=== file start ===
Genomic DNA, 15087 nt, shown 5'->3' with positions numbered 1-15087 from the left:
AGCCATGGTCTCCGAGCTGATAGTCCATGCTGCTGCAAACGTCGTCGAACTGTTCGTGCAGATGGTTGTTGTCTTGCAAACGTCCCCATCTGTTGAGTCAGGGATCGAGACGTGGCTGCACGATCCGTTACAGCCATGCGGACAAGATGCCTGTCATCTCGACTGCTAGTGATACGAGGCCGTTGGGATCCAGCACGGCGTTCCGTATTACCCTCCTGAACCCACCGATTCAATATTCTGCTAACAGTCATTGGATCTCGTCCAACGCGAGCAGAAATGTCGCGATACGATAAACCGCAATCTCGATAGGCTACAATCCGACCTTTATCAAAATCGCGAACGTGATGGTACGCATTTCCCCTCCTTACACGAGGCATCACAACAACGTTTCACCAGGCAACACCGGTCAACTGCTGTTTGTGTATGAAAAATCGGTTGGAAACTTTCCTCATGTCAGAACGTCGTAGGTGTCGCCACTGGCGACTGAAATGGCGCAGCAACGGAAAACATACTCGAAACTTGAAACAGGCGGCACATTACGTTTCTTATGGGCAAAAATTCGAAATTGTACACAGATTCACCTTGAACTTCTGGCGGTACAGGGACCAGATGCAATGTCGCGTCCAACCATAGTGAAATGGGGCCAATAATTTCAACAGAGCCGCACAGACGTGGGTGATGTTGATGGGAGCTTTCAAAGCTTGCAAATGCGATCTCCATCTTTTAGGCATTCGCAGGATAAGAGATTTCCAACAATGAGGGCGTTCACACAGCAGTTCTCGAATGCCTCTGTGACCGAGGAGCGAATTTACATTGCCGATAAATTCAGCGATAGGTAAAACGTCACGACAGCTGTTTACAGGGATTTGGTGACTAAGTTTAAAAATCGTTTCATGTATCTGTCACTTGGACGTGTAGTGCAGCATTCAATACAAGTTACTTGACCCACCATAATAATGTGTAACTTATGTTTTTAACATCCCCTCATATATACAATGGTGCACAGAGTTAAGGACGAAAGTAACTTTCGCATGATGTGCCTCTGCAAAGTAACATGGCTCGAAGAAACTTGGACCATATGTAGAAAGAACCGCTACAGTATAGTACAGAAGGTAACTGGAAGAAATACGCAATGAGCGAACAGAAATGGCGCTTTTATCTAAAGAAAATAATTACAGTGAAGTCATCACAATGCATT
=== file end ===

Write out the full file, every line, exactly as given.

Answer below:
Genomic DNA, 15087 nt, shown 5'->3' with positions numbered 1-15087 from the left:
AGCCATGGTCTCCGAGCTGATAGTCCATGCTGCTGCAAACGTCGTCGAACTGTTCGTGCAGATGGTTGTTGTCTTGCAAACGTCCCCATCTGTTGAGTCAGGGATCGAGACGTGGCTGCACGATCCGTTACAGCCATGCGGACAAGATGCCTGTCATCTCGACTGCTAGTGATACGAGGCCGTTGGGATCCAGCACGGCGTTCCGTATTACCCTCCTGAACCCACCGATTCAATATTCTGCTAACAGTCATTGGATCTCGTCCAACGCGAGCAGAAATGTCGCGATACGATAAACCGCAATCTCGATAGGCTACAATCCGACCTTTATCAAAATCGCGAACGTGATGGTACGCATTTCCCCTCCTTACACGAGGCATCACAACAACGTTTCACCAGGCAACACCGGTCAACTGCTGTTTGTGTATGAAAAATCGGTTGGAAACTTTCCTCATGTCAGAACGTCGTAGGTGTCGCCACTGGCGACTGAAATGGCGCAGCAACGGAAAACATACTCGAAACTTGAAACAGGCGGCACATTACGTTTCTTATGGGCAAAAATTCGAAATTGTACACAGATTCACCTTGAACTTCTGGCGGTACAGGGACCAGATGCAATGTCGCGTCCAACCATAGTGAAATGGGGCCAATAATTTCAACAGAGCCGCACAGACGTGGGTGATGTTGATGGGAGCTTTCAAAGCTTGCAAATGCGATCTCCATCTTTTAGGCATTCGCAGGATAAGAGATTTCCAACAATGAGGGCGTTCACACAGCAGTTCTCGAATGCCTCTGTGACCGAGGAGCGAATTTACATTGCCGATAAATTCAGCGATAGGTAAAACGTCACGACAGCTGTTTACAGGGATTTGGTGACTAAGTTTAAAAATCGTTTCATGTATCTGTCACTTGGACGTGTAGTGCAGCATTCAATACAAGTTACTTGACCCACCATAATAATGTGTAACTTATGTTTTTAACATCCCCTCATATATACAATGGTGCACAGAGTTAAGGACGAAAGTAACTTTCGCATGATGTGCCTCTGCAAAGTAACATGGCTCGAAGAAACTTGGACCATATGTAGAAAGAACCGCTACAGTATAGTACAGAAGGTAACTGGAAGAAATACGCAATGAGCGAACAGAAATGGCGCTTTTATCTAAAGAAAATAATTACAGTGAAGTCATCACAATGCATT